The Purple Land

Richard Lamb's Comic Adventures through Banda Oriental
 
 
e-artnow (Verlag)
  • 1. Auflage
  • |
  • erschienen am 24. August 2020
  • |
  • 207 Seiten
 
E-Book | ePUB mit Wasserzeichen-DRM | Systemvoraussetzungen
4064066400088 (EAN)
 
Richard Lamb travels through 'Banda Oriental' (Uruguay) to find himself a perfect job and a perfect girl while his wife back home is totally oblivious to his colourful and often comic misadventures. Richard finds himself in various tricky spots, amongst natives and eventually comes to an important realisation-English imperialism is bad for this place!Jorge Luis Borges dedicated an essay to The Purple Land in his book Other Inquisitions. He compared Hudson's novel to the Odyssey and described it as perhaps the 'best work of gaucho literature.' Ernest Hemingway also famously referred to Hudson's book in his novel The Sun Also Rises. Excerpt: 'Three chapters in the story of my life-three periods, distinct and well defined, yet consecutive-beginning when I had not completed twenty-five years and finishing before thirty, will probably prove the most eventful of all. To the very end they will come back oftenest to memory and seem more vivid than all the other years of existence-the four-and-twenty I had already lived, and the, say, forty or forty-five-I hope it may be fifty or even sixty-which are to follow. For what soul in this wonderful, various world would wish to depart before ninety! The dark as well as the light, its sweet and its bitter, make me love it...'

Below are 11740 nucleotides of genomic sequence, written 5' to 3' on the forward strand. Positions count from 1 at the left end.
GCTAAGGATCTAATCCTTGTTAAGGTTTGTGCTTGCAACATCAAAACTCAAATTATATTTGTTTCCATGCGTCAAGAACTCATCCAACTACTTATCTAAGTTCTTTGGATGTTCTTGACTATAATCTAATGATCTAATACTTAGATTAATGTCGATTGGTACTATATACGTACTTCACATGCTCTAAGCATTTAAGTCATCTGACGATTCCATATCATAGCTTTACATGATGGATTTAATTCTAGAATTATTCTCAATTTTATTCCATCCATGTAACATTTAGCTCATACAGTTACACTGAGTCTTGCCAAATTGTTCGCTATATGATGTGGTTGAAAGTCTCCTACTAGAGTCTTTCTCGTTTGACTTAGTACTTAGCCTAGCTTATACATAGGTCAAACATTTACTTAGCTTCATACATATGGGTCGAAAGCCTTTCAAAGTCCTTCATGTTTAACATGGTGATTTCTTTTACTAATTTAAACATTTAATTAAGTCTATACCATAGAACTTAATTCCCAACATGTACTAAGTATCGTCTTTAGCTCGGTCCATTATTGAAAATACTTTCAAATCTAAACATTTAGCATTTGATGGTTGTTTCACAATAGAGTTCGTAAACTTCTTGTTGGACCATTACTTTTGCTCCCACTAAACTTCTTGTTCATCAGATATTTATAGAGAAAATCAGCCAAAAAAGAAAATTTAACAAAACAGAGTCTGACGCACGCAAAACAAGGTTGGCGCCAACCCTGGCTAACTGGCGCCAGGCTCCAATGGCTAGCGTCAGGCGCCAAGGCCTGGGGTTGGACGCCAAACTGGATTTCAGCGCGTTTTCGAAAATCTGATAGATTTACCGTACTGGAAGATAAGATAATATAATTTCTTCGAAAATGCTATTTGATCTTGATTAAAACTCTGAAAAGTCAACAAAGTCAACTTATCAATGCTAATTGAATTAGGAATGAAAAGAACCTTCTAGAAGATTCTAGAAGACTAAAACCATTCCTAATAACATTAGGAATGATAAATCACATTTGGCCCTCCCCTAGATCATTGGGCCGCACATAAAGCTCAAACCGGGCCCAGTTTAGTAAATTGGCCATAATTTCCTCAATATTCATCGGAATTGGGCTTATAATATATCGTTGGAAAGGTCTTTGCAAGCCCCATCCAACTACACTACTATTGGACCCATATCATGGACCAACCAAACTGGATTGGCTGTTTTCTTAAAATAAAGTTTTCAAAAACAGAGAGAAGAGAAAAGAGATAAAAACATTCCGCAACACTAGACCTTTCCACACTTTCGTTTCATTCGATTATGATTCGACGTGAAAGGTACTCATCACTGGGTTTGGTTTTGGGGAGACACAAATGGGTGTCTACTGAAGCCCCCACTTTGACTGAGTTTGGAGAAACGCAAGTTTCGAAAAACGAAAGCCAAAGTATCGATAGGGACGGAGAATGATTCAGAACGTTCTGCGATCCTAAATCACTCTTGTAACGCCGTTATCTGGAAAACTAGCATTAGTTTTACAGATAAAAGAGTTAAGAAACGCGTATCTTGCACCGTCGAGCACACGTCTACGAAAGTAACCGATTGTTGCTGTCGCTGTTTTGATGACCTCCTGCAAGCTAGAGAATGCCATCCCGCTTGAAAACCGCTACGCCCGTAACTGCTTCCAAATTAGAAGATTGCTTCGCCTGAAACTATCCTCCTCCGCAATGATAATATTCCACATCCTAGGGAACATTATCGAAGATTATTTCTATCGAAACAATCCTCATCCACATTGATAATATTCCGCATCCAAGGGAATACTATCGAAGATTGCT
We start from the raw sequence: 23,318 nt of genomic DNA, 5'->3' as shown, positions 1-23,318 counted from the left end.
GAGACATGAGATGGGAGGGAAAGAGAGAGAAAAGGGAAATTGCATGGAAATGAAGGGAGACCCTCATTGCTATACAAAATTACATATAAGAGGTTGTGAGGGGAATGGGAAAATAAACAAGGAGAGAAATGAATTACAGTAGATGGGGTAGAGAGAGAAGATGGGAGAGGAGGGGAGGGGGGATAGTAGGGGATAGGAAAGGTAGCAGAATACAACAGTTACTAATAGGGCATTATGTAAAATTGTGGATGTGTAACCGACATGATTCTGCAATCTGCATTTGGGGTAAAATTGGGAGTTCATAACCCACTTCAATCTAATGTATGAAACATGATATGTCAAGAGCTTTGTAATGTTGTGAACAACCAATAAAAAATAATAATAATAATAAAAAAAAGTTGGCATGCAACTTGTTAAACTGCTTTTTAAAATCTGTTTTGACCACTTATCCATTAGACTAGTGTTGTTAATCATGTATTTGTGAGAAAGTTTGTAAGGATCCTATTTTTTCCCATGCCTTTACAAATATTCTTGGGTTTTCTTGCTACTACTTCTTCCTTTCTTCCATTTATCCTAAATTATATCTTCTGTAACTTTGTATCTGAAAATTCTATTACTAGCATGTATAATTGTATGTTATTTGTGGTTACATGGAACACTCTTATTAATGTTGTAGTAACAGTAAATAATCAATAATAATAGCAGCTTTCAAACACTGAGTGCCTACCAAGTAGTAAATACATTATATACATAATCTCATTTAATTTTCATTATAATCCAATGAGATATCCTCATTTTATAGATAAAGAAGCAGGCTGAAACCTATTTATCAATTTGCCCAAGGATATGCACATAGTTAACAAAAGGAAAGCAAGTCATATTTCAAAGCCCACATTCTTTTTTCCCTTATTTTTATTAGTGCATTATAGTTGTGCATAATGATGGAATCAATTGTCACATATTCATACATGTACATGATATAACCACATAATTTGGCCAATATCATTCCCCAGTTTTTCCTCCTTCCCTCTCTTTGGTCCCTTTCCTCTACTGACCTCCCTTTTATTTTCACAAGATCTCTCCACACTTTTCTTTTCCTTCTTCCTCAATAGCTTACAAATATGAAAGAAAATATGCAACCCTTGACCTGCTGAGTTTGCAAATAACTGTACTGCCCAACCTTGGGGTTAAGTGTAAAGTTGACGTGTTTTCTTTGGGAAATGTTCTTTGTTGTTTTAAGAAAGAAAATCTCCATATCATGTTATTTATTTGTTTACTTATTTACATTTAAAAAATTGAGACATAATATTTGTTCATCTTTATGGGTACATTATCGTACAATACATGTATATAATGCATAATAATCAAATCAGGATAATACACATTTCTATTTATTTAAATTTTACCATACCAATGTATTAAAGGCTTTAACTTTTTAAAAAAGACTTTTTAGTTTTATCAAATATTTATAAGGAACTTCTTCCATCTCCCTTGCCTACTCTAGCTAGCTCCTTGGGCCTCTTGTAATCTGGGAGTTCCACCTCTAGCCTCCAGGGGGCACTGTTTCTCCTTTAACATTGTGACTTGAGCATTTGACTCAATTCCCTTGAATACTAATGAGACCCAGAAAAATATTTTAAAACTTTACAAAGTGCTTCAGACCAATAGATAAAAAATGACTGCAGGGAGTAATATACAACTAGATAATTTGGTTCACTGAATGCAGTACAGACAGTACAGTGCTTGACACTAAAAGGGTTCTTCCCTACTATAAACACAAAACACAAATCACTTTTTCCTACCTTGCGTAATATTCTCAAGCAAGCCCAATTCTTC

William Henry Hudson (1841-1922) was an author, naturalist, and ornithologist.

CHAPTER XI


Table of Contents